The BackShop Journal

A Gallery of Thoughts on Arts, Culture and Orthodox Christian Spirituality

Fluxus and George Maciunas

It has been exactly 20 years since the creation of the Fluxus Cabinet in Vilnius, Lithuania, the country of origin of the godfather of the Fluxus art movement, George Maciunas. The Cabinet was donated in 1997 to the Contemporary Art Centre in the Lithuanian capital. It was a gift from the Gilbert and Lila Silverman Collection, the world's largest collection of Fluxus works. The collection was curated by the influential historian of Fluxus movement, Jon Hendricks. The Cabinet consists of nearly 100 objects created by the most important Fluxus artists such as George Maciunas, George Brecht, Dick Higgins, Alison Knowles, Shigeko Kubota, Ben Vautier, Mieko Shiomi, Henry Flynt, La Monte Young, Yoko Ono, and Ay-O. The Cabinet exhibits the scores and visual documentation of Fluxus "events", photos from seminal Fluxus festivals in Wuppertal, Nice and New York, Fluxus newspapers and other editions. It reveals the interdisciplinary nature of this influential artistic movement and its practices, which changed notions about visual arts in the 1960s.

Jurgis Mačiūnas (1931-1978) coined the name Fluxus for art produced by a range of artists with a shared sensibility as an attempt to "fuse cultural, social and political revolutionaries into a united front and action". Born in Kaunas, he fled Lithuania with his family at the end of World War II and settled in New York. Maciunas studied art, graphic design, and architecture at Cooper Union , architecture and musicology at the Carnegie Institute of Technology in Pittsburgh, and art history at New York University's Institute of Fine Arts specializing in the European and Siberian art of migrations. His studies lasted eleven years from 1949 to 1960, and led to a life-long fascination with the history of art. As a student, he began his first art-history chart, measuring 6 by 12 foot, a "time/space chart categorizing all past styles, movements, schools, artists etc." Although this project remained unfinished, he would publish three versions of avant-garde history.

While in New York, he met a group of artists and musicians centered around John Cage and La Monte Young: Higgins, Ono, Jonas Mekas , Ray Johnson , Flynt and Young. After coming back from a stint in Wiesbaden, Germany, Maciunas began to work as a graphic artist at the New York studio of graphic designer Jack Marshad. He established the official Fluxus Headquarters at 359 Canal Street in New York City and proceeded to make Fluxus into a sort of multinational corporation replete with a complex amalgam of Fluxus Products from the FluxShop and the Flux Mail-Order Catalogue and Warehouse, Fluxus copyright protection, a collective newspaper, a Flux Housing Cooperative and frequently revised lists of incorporated Fluxus "workers". The shop, like all his business ventures, was notoriously unsuccessful. In an interview with Larry Miller in 1978 shortly before his death, Maciunas estimated spending about $50,000 on fluxus projects over the years that would never recoup their investment.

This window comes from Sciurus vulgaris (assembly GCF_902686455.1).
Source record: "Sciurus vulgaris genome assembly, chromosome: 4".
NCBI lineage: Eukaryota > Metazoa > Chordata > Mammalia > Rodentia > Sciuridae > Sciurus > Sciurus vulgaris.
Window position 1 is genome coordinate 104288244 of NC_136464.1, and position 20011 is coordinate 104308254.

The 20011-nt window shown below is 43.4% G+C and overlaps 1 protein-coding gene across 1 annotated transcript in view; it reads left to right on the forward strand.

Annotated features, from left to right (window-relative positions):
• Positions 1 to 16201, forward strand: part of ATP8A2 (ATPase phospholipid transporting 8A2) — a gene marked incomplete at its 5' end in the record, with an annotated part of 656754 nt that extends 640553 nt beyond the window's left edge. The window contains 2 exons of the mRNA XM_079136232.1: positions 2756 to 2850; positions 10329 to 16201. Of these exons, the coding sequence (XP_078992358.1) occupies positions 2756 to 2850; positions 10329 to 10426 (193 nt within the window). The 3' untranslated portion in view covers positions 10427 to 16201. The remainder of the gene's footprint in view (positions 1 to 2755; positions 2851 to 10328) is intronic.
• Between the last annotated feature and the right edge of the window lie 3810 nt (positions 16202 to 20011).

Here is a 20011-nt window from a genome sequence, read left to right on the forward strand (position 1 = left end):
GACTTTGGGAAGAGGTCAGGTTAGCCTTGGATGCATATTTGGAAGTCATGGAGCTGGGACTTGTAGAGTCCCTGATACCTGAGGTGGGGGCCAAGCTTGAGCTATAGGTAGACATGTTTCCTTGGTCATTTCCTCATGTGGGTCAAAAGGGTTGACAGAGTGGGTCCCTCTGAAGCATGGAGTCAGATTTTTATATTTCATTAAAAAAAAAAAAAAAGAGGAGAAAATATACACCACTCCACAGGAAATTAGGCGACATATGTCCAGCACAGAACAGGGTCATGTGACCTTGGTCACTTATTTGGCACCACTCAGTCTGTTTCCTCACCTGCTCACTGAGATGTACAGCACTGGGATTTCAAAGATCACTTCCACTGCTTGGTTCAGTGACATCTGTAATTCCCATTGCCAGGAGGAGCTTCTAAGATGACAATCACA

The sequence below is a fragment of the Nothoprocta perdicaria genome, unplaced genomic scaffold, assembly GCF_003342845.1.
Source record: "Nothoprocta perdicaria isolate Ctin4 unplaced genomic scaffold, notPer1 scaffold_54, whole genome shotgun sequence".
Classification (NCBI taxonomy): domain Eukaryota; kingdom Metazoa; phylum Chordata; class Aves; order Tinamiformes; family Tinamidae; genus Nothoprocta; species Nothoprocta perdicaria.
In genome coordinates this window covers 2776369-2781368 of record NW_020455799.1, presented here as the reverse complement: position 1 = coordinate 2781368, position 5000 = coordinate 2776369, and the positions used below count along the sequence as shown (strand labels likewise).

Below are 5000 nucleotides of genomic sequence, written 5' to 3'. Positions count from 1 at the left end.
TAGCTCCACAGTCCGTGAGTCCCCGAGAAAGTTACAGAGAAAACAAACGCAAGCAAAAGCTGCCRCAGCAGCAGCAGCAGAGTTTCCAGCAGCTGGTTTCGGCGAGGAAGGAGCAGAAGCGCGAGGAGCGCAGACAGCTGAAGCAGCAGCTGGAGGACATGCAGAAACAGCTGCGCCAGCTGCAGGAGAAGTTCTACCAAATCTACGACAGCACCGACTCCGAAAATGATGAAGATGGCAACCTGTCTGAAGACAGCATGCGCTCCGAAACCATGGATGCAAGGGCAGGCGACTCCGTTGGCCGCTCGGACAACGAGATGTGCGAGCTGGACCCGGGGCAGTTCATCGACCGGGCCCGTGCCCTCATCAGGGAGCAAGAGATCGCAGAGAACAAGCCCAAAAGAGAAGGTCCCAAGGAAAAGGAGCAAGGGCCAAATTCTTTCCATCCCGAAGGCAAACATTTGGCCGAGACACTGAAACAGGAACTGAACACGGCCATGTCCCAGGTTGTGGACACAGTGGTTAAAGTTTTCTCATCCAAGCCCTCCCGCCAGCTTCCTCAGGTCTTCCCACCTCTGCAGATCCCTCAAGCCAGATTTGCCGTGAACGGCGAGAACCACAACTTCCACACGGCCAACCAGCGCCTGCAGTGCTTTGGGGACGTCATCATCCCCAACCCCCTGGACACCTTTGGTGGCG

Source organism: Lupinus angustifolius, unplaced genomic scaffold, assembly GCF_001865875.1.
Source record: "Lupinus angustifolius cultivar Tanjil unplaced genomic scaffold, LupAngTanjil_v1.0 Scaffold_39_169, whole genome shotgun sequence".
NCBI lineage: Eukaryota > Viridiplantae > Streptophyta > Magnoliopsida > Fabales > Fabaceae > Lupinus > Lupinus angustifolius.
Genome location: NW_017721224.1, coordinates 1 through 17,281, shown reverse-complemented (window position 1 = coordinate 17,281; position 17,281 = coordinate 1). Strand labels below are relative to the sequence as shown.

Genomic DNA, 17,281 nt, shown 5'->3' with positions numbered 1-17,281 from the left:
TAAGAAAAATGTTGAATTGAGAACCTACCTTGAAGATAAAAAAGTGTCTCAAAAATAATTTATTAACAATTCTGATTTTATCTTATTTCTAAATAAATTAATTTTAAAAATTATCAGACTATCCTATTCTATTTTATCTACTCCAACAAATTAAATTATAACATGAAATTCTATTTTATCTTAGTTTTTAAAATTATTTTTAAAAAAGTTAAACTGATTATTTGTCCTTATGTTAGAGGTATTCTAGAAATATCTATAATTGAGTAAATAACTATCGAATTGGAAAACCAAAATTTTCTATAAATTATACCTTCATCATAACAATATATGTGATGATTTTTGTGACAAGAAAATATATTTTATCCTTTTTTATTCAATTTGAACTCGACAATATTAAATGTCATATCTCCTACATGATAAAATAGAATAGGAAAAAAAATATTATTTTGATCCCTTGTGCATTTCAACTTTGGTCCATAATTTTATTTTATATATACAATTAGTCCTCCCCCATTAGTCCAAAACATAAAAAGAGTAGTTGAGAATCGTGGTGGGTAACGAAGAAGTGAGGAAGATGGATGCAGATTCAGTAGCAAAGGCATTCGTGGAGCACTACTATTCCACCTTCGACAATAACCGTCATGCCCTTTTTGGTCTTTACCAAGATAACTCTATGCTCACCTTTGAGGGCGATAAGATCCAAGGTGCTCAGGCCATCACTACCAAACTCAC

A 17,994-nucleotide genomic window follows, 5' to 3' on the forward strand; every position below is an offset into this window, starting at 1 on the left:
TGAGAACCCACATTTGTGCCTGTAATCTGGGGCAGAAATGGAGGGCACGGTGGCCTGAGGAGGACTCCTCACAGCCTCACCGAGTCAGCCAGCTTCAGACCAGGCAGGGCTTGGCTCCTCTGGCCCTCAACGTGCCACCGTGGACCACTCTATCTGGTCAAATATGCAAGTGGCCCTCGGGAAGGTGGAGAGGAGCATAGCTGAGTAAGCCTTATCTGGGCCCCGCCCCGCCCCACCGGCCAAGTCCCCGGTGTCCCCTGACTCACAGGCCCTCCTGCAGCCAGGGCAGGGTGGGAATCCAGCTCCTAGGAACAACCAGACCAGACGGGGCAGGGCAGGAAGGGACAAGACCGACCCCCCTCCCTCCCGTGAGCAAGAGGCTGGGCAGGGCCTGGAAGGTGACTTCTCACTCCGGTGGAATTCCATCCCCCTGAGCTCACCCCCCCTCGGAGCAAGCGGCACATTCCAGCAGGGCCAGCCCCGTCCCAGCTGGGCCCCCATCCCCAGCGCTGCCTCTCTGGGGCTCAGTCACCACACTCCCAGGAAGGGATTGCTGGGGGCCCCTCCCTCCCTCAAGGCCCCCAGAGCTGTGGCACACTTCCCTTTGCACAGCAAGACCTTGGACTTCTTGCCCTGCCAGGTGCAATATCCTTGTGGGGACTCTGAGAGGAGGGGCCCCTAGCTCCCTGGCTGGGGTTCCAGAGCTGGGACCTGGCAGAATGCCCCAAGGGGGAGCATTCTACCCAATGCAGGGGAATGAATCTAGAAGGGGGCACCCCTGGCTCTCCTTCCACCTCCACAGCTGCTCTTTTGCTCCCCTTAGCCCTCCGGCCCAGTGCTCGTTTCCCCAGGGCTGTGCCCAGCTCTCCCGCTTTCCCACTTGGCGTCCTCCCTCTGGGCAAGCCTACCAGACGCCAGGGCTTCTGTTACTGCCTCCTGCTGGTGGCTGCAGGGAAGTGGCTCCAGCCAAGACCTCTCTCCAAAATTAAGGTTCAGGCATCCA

According to his contemporaries, Maciunas was charismatic, sometimes pushy, captivating, seductive, and often overbearing. Adrian Searle, art critic for the Guardian , described him thus: "Maciunas was fascinating, talented, and by all accounts a nightmare. Like André Breton , godfather of the surrealist movement, Maciunas would invite artists, composers and even philosophers to take part in activities. He would charm them, boss them around for years, then perform summary excommunications, banishing those who displeased him." He died of pancreatic cancer at the age of 46.

Fluxus encouraged a "do-it-yourself " aesthetic, and valued simplicity over complexity. Like Dada before it, Fluxus included a strong current of anti-commercialism and an anti-art sensibility, disparaging the conventional market-driven art world in favor of an artist-centered creative practice. The Fluxus artistic philosophy has been defined as a synthesis of four key factors that define the majority of Fluxus work: 1. Fluxus is an attitude. It is not a movement or a style. 2. Fluxus is intermedia. Fluxus creators like to see what happens when different media intersect. They use found and everyday objects, sounds, images, and texts to create new combinations of objects, sounds, images, and texts. 3. Fluxus works are simple. The art is small, the texts are short, and the performances are brief. 4. Fluxus is fun. Humor has always been an important element in Fluxus.

More than fifty years after its inception, Fluxus does not seem contemporary anymore, but its originality and strong influence upon subsequent art practices mainly due to its dedicated, charismatic leader, George Maciunas, is more than evident. The Fluxus Cabinet offers an insightful retrospective of the beginnings of genuine conceptual art.

Svetozar Postic

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